Types of Car Accident Injuries
In its annual report, the National Highway Traffic Safety Administration (NHTSA) recently reported that an estimated 29.9 percent of car accidents that occur in the U.S. result in injury. In these accidents, nearly three million people suffered injury, while 34,439 tragically lost their lives.
While the severity of the injuries sustained in car accidents depends on a number of different factors, there are a few types of car accident injuries that are more common than others.
The most severe of these injuries can cause significant pain, disfigurement, and even permanent disability, the treatment for which can be ruinously expensive. For help seeking compensation for your own car accident-related injuries, please contact our personal injury legal team today.
Car Accident Injuries
The type and severity of the injuries suffered by car accident victims depends on a number of different factors, including:
- The number and
type of vehicles involved in the collision;
- Whether the occupants of the vehicles involved were wearing seat belts;
- Whether the vehicle was equipped with properly functioning airbags;
- The speed at which the vehicles were traveling prior to the collision;
- Whether the injured party’s vehicle was struck from the rear, front, or side; and
- How the vehicles’ occupants were sitting at the time of the collision.
How these factors are applied will, in large part, dictate which of two main types of injuries a person will suffer, which include: impact injuries and penetrating injuries. The former, which include contusions and broken bones, are usually the result of a body part striking the interior of the vehicle during a collision.
Penetrating injuries, such as lacerations, on the other hand, are almost always caused by coming into contact with shattered glass or loose objects in the car that become dislodged upon impact.
Soft Tissue Injuries
Of the many types of impact injuries that a car accident victim can suffer, soft tissue injuries, which involve damage to the body’s connective tissues like muscles, tendons, and ligaments are perhaps the most common. Soft tissue injuries can take a variety of forms, including:
- Contusions, which
are caused by blunt force trauma and often result in pain and swelling due to
bleeding in the tissue;
- Strains, such as whiplash, which are caused by the overextension of the muscles and ligaments, often in the neck or back;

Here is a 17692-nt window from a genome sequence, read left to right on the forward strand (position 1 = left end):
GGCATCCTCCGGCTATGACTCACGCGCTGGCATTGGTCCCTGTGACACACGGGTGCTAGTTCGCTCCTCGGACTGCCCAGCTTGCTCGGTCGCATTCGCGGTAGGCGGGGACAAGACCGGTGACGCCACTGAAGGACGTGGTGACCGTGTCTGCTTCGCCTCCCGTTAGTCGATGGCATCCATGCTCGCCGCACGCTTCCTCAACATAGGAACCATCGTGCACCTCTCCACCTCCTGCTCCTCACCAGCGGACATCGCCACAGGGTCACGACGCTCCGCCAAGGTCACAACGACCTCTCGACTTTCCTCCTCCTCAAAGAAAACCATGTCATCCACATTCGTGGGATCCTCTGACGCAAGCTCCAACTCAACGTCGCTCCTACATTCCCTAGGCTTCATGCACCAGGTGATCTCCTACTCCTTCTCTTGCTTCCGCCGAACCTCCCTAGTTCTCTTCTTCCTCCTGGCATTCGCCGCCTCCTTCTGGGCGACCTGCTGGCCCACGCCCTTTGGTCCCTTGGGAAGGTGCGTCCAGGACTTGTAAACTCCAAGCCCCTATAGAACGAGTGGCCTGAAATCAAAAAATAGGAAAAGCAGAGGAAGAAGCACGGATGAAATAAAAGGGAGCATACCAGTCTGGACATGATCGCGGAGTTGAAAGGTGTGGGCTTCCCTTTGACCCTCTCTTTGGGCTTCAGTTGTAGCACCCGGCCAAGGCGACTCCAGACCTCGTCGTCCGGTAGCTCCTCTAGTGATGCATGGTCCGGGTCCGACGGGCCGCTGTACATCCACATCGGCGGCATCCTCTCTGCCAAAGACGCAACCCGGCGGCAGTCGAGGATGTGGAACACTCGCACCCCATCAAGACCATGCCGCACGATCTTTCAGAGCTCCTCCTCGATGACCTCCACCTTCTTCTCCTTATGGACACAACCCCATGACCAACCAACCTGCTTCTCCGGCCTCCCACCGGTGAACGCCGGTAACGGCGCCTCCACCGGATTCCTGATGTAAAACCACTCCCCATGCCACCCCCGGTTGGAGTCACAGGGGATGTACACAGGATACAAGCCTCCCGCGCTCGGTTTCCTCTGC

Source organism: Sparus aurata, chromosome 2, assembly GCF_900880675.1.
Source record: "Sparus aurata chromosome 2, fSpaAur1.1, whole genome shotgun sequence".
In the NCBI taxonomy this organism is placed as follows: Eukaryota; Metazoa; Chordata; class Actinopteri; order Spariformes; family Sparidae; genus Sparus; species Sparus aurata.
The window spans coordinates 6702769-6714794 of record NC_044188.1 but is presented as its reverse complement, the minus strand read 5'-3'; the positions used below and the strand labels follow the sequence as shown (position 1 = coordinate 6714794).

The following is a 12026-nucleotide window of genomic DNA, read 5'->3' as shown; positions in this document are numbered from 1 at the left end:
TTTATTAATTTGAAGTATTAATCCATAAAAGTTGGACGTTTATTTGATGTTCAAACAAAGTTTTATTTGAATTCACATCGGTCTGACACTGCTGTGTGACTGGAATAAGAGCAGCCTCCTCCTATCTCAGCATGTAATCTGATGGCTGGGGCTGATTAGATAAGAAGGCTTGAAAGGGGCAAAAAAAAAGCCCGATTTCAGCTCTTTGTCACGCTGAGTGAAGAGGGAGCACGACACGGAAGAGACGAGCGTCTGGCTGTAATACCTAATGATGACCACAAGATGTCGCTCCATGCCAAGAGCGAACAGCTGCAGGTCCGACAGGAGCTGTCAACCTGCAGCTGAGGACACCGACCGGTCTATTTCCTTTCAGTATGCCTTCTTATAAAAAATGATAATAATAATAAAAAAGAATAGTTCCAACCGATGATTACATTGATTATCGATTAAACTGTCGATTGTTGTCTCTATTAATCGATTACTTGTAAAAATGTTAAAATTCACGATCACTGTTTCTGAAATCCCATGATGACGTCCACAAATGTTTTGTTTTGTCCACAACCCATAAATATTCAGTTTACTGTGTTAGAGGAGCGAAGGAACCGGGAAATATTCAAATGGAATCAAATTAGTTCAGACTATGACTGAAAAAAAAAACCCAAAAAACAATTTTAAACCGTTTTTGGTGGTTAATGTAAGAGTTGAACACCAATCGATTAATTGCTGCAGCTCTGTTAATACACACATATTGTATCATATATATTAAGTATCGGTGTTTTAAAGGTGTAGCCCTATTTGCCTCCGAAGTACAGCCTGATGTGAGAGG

- Sprains, which take the form of a partial tear in a ligament, or the fibrous bands of tissue that connect and stabilize the bones; and
- Bursitis, which involves inflammation of the fluid-filled sacs that provide a cushion between the bones, tendons, and muscles and is often caused by direct trauma to the joints in the shoulders, knees, elbows, and hips.
Soft tissue injuries are often accompanied by discoloration, swelling, and significant pain and in most cases, can be treated with rest, elevation, and compression.
Cuts and lacerations are one of the most common types of penetrating injuries that a person can sustain and are usually the result of coming into contact with shattered glass or loose items inside the car. Surface level cuts are the least severe type of broken glass injury, as they do not penetrate the tissues that lay below the skin.
Deep level lacerations, on the other hand, are much more serious because they involve the severing of the skin, as well as the underlying tissue and muscles. If a particularly large piece of glass penetrates a person’s bone or strikes an artery, a person could suffer severe blood loss and even a severed limb.
Many car accident victims suffer lacerations to the head due to impact with a side window or steering wheel. Not all head wounds are visible, however, as some of the most severe head injuries involve damage to the fluid and tissue inside the skull.
Known as closed head injuries, this type of damage often results in concussions, or more serious types of traumatic brain injuries, the most severe of which could require surgical intervention to stop bleeding or relieve pressure.
Aside from soft tissue injuries, lacerations, and concussions, broken bones are some of the most common injuries sustained by car accident victims. There are a variety of types of broken bones and which type a person suffers depends in large part on the amount of force applied to the bone and the direction of impact.
An extreme amount of pressure, for example, could cause a victim to suffer from a compound fracture, in which the bone is so severely broken that it actually punctures the skin.
Stable fractures, which occur when the ends of a broken bone line up and are only slightly out of place are the least serious type of broken bone and often heal within a matter of weeks, while comminuted fractures, which are more serious, require that a bone be set in multiple places, as they occur when a bone breaks into at least three pieces.
Contact an Experienced Car Accident Attorney
If you need help with your own car accident injuries, please contact the Peace Law Firm to schedule an initial consultation with a dedicated car accident lawyer.